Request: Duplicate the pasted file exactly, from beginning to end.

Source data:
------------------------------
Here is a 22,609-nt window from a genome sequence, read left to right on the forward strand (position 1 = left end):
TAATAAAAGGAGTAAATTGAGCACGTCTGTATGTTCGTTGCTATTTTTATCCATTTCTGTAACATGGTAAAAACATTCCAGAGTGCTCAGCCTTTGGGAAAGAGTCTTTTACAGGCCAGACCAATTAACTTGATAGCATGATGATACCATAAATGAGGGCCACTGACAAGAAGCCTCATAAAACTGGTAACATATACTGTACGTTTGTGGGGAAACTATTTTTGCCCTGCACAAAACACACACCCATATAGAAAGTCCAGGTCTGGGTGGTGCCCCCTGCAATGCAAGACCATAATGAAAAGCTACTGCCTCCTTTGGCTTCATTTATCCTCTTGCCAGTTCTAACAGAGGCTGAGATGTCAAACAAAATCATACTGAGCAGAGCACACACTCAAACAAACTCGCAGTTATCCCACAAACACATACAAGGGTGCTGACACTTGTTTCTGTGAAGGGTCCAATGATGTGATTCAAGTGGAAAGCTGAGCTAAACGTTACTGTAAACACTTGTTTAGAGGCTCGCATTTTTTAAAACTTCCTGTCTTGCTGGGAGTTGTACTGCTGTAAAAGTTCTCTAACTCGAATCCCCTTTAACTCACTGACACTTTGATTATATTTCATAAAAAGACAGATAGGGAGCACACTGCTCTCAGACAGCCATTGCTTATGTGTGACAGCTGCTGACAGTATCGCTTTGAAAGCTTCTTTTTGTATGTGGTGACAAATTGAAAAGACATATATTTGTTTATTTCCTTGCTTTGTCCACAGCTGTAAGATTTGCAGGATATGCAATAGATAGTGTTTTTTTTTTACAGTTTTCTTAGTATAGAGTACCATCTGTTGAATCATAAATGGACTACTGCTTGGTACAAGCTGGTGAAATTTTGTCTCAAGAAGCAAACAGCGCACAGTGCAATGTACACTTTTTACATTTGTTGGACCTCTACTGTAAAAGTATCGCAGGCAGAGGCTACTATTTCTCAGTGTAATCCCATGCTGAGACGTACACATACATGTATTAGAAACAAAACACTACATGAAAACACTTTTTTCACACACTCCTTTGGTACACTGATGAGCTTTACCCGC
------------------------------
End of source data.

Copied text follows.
Here is a 22,609-nt window from a genome sequence, read left to right on the forward strand (position 1 = left end):
TAATAAAAGGAGTAAATTGAGCACGTCTGTATGTTCGTTGCTATTTTTATCCATTTCTGTAACATGGTAAAAACATTCCAGAGTGCTCAGCCTTTGGGAAAGAGTCTTTTACAGGCCAGACCAATTAACTTGATAGCATGATGATACCATAAATGAGGGCCACTGACAAGAAGCCTCATAAAACTGGTAACATATACTGTACGTTTGTGGGGAAACTATTTTTGCCCTGCACAAAACACACACCCATATAGAAAGTCCAGGTCTGGGTGGTGCCCCCTGCAATGCAAGACCATAATGAAAAGCTACTGCCTCCTTTGGCTTCATTTATCCTCTTGCCAGTTCTAACAGAGGCTGAGATGTCAAACAAAATCATACTGAGCAGAGCACACACTCAAACAAACTCGCAGTTATCCCACAAACACATACAAGGGTGCTGACACTTGTTTCTGTGAAGGGTCCAATGATGTGATTCAAGTGGAAAGCTGAGCTAAACGTTACTGTAAACACTTGTTTAGAGGCTCGCATTTTTTAAAACTTCCTGTCTTGCTGGGAGTTGTACTGCTGTAAAAGTTCTCTAACTCGAATCCCCTTTAACTCACTGACACTTTGATTATATTTCATAAAAAGACAGATAGGGAGCACACTGCTCTCAGACAGCCATTGCTTATGTGTGACAGCTGCTGACAGTATCGCTTTGAAAGCTTCTTTTTGTATGTGGTGACAAATTGAAAAGACATATATTTGTTTATTTCCTTGCTTTGTCCACAGCTGTAAGATTTGCAGGATATGCAATAGATAGTGTTTTTTTTTTACAGTTTTCTTAGTATAGAGTACCATCTGTTGAATCATAAATGGACTACTGCTTGGTACAAGCTGGTGAAATTTTGTCTCAAGAAGCAAACAGCGCACAGTGCAATGTACACTTTTTACATTTGTTGGACCTCTACTGTAAAAGTATCGCAGGCAGAGGCTACTATTTCTCAGTGTAATCCCATGCTGAGACGTACACATACATGTATTAGAAACAAAACACTACATGAAAACACTTTTTTCACACACTCCTTTGGTACACTGATGAGCTTTACCCGC